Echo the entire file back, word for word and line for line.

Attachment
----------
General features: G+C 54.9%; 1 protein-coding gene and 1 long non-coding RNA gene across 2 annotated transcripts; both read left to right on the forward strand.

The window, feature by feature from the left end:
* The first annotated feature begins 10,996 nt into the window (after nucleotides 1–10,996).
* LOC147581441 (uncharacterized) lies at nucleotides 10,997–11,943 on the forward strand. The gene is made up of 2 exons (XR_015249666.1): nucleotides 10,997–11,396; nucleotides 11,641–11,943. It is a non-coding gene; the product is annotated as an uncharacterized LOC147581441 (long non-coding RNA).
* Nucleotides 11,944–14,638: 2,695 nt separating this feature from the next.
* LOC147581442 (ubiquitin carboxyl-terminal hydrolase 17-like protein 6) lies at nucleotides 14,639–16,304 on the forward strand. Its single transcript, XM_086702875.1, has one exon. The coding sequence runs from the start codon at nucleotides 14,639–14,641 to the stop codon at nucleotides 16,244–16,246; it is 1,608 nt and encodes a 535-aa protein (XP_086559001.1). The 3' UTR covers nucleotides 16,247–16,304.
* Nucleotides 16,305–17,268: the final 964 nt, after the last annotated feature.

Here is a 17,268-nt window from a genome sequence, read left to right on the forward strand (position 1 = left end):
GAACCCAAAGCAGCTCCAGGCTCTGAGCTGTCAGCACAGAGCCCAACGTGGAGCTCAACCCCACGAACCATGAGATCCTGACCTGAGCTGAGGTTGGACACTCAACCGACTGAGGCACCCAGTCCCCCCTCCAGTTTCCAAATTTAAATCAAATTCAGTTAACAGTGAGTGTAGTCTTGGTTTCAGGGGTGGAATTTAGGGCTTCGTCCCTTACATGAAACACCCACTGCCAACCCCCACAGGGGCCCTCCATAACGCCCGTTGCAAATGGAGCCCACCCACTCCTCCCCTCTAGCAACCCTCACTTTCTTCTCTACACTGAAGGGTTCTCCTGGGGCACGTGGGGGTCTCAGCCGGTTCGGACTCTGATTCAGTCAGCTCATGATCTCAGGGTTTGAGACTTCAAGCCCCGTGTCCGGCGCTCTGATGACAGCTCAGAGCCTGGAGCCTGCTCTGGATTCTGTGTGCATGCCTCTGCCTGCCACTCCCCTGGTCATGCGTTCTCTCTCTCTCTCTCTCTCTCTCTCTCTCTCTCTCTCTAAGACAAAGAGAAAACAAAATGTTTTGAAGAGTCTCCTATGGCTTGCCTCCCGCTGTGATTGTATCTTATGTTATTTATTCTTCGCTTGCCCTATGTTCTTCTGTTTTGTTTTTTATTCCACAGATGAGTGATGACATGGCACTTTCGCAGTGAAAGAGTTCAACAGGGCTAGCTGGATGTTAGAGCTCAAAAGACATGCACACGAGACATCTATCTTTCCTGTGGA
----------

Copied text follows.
General features: G+C 54.9%; 1 protein-coding gene and 1 long non-coding RNA gene across 2 annotated transcripts; both read left to right on the forward strand.

The window, feature by feature from the left end:
* The first annotated feature begins 10,996 nt into the window (after nucleotides 1–10,996).
* LOC147581441 (uncharacterized) lies at nucleotides 10,997–11,943 on the forward strand. The gene is made up of 2 exons (XR_015249666.1): nucleotides 10,997–11,396; nucleotides 11,641–11,943. It is a non-coding gene; the product is annotated as an uncharacterized LOC147581441 (long non-coding RNA).
* Nucleotides 11,944–14,638: 2,695 nt separating this feature from the next.
* LOC147581442 (ubiquitin carboxyl-terminal hydrolase 17-like protein 6) lies at nucleotides 14,639–16,304 on the forward strand. Its single transcript, XM_086702875.1, has one exon. The coding sequence runs from the start codon at nucleotides 14,639–14,641 to the stop codon at nucleotides 16,244–16,246; it is 1,608 nt and encodes a 535-aa protein (XP_086559001.1). The 3' UTR covers nucleotides 16,247–16,304.
* Nucleotides 16,305–17,268: the final 964 nt, after the last annotated feature.

Here is a 17,268-nt window from a genome sequence, read left to right on the forward strand (position 1 = left end):
GAACCCAAAGCAGCTCCAGGCTCTGAGCTGTCAGCACAGAGCCCAACGTGGAGCTCAACCCCACGAACCATGAGATCCTGACCTGAGCTGAGGTTGGACACTCAACCGACTGAGGCACCCAGTCCCCCCTCCAGTTTCCAAATTTAAATCAAATTCAGTTAACAGTGAGTGTAGTCTTGGTTTCAGGGGTGGAATTTAGGGCTTCGTCCCTTACATGAAACACCCACTGCCAACCCCCACAGGGGCCCTCCATAACGCCCGTTGCAAATGGAGCCCACCCACTCCTCCCCTCTAGCAACCCTCACTTTCTTCTCTACACTGAAGGGTTCTCCTGGGGCACGTGGGGGTCTCAGCCGGTTCGGACTCTGATTCAGTCAGCTCATGATCTCAGGGTTTGAGACTTCAAGCCCCGTGTCCGGCGCTCTGATGACAGCTCAGAGCCTGGAGCCTGCTCTGGATTCTGTGTGCATGCCTCTGCCTGCCACTCCCCTGGTCATGCGTTCTCTCTCTCTCTCTCTCTCTCTCTCTCTCTCTCTCTCTAAGACAAAGAGAAAACAAAATGTTTTGAAGAGTCTCCTATGGCTTGCCTCCCGCTGTGATTGTATCTTATGTTATTTATTCTTCGCTTGCCCTATGTTCTTCTGTTTTGTTTTTTATTCCACAGATGAGTGATGACATGGCACTTTCGCAGTGAAAGAGTTCAACAGGGCTAGCTGGATGTTAGAGCTCAAAAGACATGCACACGAGACATCTATCTTTCCTGTGGA